A business cannot survive, let along thrive, without great customer service! This isn't a new concept, but it is one that sellers sometimes forget. However, in forgetting they send the signal that their customers aren't that important and therefore lose sales.
As someone who is on both ends of the commerce table, I'd like to take a minute and talk about what great customer service is, in relation to cyber-selling. I could talk about "brick & mortar" sales, but because I think they involve different things, I'm going to stick with Cyber Customer Service.
The best way to help your buyer, is to put yourself in their shoes. If you were to go to your online shop what would you expect from yourself? Here are a few tips (that may be Etsy specific) that will help your business:
- Welcome your customers. It's as simple as saying "Welcome to My Store". Why is this important? Because everyone wants to feel they are valued from the start. Saying welcome gives your customer the feeling that you've thought about and appreciate anyone that comes to your shop.
- Make the experience easy. When a customer comes to your shop they don't want to have a hard time finding the information or items they're looking for. Make it as easy as possible by using your sections and your shop announcements areas wisely. If you have a sale going on, put it in your shop announcements. If you sell several types of items, break them out into the sections so if someone is looking for "scarves" they can go directly to that section and not have to scroll. Most customers don't get past the second page of your shop. If you use your sections they are more likely to search through the pages in a specific section than to search all the pages from the main shop to find the one item they're looking for.
Because you are not there physically to show them to what they want, the sections are the best thing in cyberspace to direct them.
- Make your policies plain and clear. If you have shop policies as they relate to custom orders, returns, payments etc. Spell them out clearly in your "policies" section, and stick to them. It's ok to change your policies as you need to, but it's important that you honor the policies you have written down. No one likes to be "blindsided" by an "unwritten" policy. If you forget to change your policy prior to a customer ordering from you, honor the old policy, make the change and move forward. It is better to make that customer happy than to lose them because of a policy "mistake" you made.
- Answer questions. If you receive an inquiry from a customer and don't answer it as soon as you can, it's like ignoring a customer that has come to your brick and mortar shop and is tapping you on the shoulder. All cyber-buyers understand that shop owners are not at their computers 24/7 to answer questions so they expect delays. But, if you're waiting more than 24-hours to reply, you are not giving your customer the proper service.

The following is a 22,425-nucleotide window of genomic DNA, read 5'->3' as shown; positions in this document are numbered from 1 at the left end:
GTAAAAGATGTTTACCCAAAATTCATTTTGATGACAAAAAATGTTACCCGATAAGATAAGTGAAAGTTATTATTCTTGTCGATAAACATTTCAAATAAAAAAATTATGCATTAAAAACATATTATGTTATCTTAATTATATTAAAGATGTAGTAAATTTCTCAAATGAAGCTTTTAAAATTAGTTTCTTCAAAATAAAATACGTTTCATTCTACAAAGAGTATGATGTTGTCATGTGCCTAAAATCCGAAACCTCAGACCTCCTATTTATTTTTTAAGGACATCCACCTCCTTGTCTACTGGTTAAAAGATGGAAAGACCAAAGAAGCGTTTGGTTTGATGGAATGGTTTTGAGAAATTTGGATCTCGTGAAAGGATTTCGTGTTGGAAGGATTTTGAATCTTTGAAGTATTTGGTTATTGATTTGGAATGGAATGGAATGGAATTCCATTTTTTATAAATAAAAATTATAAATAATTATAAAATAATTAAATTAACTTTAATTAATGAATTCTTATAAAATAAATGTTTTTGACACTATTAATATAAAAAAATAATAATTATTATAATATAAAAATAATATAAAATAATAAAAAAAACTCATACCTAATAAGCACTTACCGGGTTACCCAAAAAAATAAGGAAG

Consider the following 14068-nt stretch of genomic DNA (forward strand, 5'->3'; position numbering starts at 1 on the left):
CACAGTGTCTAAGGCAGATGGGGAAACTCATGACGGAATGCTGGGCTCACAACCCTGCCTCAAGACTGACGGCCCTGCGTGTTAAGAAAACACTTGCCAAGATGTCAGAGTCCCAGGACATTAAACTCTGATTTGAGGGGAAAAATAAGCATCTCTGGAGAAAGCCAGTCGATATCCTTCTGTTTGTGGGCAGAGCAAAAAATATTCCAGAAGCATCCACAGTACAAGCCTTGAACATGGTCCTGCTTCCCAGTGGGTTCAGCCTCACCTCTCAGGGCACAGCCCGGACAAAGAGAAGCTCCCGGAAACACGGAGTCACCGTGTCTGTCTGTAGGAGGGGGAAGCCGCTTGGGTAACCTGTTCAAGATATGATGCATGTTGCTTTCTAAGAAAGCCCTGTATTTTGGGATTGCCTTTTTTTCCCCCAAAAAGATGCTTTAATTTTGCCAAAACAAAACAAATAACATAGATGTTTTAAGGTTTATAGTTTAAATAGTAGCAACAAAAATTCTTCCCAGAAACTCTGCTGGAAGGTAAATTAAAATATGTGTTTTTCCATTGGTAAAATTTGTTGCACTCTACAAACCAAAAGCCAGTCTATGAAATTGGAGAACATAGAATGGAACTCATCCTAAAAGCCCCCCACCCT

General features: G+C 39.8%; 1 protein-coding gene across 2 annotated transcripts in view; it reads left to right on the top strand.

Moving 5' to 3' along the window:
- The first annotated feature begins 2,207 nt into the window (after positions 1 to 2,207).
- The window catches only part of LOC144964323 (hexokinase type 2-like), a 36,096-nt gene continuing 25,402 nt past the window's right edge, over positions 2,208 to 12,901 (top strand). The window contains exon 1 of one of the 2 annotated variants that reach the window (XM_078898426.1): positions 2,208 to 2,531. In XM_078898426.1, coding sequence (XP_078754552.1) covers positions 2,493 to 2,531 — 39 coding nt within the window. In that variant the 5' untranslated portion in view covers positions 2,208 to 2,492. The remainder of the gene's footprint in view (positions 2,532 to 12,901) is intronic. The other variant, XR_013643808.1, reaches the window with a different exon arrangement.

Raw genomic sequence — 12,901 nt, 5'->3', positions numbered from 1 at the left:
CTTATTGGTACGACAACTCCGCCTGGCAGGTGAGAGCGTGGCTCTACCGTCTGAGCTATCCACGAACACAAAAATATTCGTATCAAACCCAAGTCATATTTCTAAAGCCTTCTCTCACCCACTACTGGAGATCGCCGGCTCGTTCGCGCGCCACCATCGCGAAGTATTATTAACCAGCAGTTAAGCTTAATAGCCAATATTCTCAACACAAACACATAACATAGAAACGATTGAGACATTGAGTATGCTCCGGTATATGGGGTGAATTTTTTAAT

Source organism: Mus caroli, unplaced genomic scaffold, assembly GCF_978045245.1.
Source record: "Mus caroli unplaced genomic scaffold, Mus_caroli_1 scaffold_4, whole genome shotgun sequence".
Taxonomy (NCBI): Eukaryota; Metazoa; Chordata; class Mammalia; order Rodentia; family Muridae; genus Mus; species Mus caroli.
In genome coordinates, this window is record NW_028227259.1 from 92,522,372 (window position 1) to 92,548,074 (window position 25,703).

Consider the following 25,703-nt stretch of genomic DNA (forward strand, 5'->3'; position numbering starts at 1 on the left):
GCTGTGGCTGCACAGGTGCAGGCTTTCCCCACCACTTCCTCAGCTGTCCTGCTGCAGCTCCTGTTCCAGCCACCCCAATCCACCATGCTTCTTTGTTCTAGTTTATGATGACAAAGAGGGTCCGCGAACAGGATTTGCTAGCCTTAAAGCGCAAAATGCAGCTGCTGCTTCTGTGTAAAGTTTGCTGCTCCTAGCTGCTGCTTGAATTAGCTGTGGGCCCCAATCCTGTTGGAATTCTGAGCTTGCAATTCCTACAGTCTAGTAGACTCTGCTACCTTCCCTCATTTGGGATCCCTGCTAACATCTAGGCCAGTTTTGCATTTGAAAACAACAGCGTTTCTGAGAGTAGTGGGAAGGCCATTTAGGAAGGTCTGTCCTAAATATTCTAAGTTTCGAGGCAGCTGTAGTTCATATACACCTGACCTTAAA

- Communicate with your customers. This goes hand-in-hand with the answering of questions. Always keep the lines of communication open. Once you've made the sale, make sure that a thank you is sent with shipping information. Don't leave your customer wondering if the item has been shipped or when it will get there. Send them a message! Because I usually use Paypal to send my packages, I rely on the automated shipping notice to let my customers know that the item has been shipped, the tracking number and the approximate day of delivery. If I don't use Paypal then I send an email with that information. When I purchase something I love to know when it's on the way.
- Always be professional. In your policies, sections, communications and descriptions, always be professional. Being cordial, accommodating (as much as possible), and kind will go a long way to making a sale, and keeping a customer. Read, and re-read your communications to make sure you are saying what you want to say in the way you'd like your customer to receive it. Being professional means being respectful. Your shop may be flirty, serious, stuffy etc. and your communications may fall into those areas, but your communications can be all those things while still being respectful and professional.
- Be flexible. Sometimes things will happen that you didn't anticipate. Be open and flexible to the customer's point of view. You never know, it may open a whole new avenue for your business.
There are so many aspects to great customer service, but if you start with the above and work from there, I don't think you can go wrong. It's the simple idea that if you treat someone the way you'd want to be treated, they are going to have a great experience and welcome business with you over and over again.
I'd love to hear your additional ideas on the subject. Please leave me a comment on something I might have missed, or on your customer service experience, or just to let me know you were here and if this article has helped you.